Posted by Jonathan Miller -Tuesday, December 1, 2009, 1:13 AM
For the past several years, John Cicero, my partner in our commercial appraisal venture Miller Cicero (hands down the best commercial appraisal firm in the NYC metro area), has been laboring in fits and starts to convey his views on commercial real estate valuation in the public domain.
Largely because Miller Cicero is humming on all cylinders…
At first John’s efforts were a regular column on my former Soapbox Blog called Commercial Grade which has been merged into a stand alone blog called, surprisingly, Commercial Grade. when he revamped the Miller Cicero corporate web site.
His latest is a post on commercial rent control. Check out the blog and check it often.
Posted by Jonathan J. Miller -Monday, June 15, 2009, 6:00 AM
Guest Appraiser Columnist:
John Cicero, MAI, CRE, FRICS
John provides commentary on issues affecting real estate appraisers, with specific focus on commercial valuation. He is a partner of mine in our commercial real estate valuation concern Miller Cicero, LLC and he is, depending on what day of the week it is, one of the smartest guys I know.
Bob Knakal, Chairman of investment sales brokerage firm, Massey Knakal Realty Services, recently released an excellent commentary on a 25-year history of the New York City multifamily market. Using actual sales data from 1984 to the present (including cap rate data from 2005 to 2008 compiled by my firm, Miller Cicero, LLC).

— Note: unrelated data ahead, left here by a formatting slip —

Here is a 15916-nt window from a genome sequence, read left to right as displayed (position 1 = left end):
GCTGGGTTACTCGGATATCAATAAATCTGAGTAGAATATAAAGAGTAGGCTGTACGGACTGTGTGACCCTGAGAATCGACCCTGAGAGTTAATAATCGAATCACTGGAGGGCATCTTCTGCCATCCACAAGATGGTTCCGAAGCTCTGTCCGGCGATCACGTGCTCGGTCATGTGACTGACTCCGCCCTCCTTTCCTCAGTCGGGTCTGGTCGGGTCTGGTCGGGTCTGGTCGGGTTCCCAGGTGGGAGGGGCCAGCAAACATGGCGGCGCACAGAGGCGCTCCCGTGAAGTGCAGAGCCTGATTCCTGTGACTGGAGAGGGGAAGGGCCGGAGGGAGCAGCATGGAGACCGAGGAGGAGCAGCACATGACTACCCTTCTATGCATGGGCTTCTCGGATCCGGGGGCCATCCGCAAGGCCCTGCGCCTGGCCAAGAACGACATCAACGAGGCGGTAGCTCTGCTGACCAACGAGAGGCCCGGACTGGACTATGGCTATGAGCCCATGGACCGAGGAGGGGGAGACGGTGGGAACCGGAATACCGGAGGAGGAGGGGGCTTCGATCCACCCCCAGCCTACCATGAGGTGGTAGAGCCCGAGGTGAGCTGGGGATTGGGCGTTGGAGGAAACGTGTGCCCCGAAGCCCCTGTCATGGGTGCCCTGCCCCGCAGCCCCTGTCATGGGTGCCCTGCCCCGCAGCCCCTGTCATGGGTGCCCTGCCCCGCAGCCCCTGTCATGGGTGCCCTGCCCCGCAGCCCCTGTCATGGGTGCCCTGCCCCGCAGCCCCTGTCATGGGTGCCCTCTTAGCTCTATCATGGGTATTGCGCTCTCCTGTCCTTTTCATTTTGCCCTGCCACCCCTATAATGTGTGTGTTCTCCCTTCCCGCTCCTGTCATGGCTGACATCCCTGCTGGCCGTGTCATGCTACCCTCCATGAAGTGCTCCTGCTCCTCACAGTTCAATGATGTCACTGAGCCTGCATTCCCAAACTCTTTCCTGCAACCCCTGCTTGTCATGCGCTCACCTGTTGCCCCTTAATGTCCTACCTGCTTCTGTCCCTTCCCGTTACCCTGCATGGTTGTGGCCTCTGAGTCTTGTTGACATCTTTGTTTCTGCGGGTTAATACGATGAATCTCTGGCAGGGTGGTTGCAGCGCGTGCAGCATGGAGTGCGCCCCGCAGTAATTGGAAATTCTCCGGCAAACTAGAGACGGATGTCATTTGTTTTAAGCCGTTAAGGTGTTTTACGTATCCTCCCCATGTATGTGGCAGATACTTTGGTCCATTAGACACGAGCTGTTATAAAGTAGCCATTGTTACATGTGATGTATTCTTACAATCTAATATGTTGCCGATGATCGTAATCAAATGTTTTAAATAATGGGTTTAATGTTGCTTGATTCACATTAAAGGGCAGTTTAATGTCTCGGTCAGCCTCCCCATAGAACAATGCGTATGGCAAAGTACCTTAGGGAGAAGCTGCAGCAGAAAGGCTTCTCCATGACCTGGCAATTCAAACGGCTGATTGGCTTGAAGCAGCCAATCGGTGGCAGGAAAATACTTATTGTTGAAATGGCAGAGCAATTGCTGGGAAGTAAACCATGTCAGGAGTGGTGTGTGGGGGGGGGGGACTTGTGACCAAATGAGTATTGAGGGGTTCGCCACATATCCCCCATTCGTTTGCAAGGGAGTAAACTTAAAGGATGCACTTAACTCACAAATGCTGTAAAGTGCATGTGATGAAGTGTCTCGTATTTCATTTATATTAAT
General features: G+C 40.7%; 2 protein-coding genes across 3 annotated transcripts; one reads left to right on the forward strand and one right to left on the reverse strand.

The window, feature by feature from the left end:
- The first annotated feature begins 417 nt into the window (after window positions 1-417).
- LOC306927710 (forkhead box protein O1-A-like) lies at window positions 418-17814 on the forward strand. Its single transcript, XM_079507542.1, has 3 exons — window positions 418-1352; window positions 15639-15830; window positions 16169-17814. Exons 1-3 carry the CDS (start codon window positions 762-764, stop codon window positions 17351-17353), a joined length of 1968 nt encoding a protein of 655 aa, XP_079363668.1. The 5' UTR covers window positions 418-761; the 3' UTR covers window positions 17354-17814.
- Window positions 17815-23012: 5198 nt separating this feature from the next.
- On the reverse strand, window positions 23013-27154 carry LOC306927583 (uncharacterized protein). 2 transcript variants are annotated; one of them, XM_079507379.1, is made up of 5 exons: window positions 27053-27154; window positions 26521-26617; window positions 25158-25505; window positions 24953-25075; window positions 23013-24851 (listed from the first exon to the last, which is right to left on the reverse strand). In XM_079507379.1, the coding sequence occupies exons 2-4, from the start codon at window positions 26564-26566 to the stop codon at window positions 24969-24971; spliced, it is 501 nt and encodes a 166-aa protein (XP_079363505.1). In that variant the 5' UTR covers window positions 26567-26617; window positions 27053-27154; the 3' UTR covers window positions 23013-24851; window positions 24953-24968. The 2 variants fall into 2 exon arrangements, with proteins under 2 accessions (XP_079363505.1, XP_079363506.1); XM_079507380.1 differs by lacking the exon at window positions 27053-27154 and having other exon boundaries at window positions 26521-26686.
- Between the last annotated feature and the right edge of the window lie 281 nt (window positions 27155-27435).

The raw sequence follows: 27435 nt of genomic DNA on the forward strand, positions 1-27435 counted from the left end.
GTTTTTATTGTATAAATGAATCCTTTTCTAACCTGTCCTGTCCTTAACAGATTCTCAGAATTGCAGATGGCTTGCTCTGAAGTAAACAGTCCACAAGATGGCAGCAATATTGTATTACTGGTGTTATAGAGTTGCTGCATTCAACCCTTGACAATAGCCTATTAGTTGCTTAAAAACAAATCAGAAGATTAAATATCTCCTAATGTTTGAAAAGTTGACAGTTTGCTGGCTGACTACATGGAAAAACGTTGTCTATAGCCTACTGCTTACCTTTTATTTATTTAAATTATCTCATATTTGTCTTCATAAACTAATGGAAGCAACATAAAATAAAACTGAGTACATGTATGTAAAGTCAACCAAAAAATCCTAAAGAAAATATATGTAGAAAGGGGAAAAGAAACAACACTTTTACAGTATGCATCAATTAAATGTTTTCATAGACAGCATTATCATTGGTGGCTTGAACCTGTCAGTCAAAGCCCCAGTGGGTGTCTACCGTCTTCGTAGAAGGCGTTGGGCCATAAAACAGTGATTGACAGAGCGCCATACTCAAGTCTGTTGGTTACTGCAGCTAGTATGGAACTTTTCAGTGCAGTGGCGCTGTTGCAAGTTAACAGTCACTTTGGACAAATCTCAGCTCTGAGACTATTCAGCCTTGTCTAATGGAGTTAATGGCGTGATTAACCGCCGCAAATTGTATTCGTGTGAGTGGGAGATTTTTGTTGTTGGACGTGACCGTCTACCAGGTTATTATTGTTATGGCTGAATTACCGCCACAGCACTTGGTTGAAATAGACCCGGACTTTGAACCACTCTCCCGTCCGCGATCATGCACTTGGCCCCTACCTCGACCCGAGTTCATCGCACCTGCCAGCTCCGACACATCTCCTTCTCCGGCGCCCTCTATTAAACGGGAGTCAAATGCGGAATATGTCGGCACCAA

In addition to examining historical cap rates and gross rent multipliers over time, the report analyzes cap rates relative to mortgage rates and the yields on 10-year T-bills. An excerpt:
From 1994 through 1999, we saw slow steady declines in cap rates, with slightly positive leverage and risk premiums within a range of 100 to 250 basis pointsâ€¦Throughout the 25 years of this analysis, this period was the most stable-and I attribute this stability directly to the very disciplined lending practices of debt providers.
Itâ€™s actually fascinating (at least for a commercial appraisal nerd like me!) to see how many NYC multifamily property was routinely purchased with negative leverage (i.e. at cap rates below mortgage rates. In fact the past five years has been the biggest period of negative leverage buying since the mid 1980â€™s. However, with the more stringent underwriting now in place, the NYC multifamily market seems poised for another (surprisingly rare) period of positive leverage.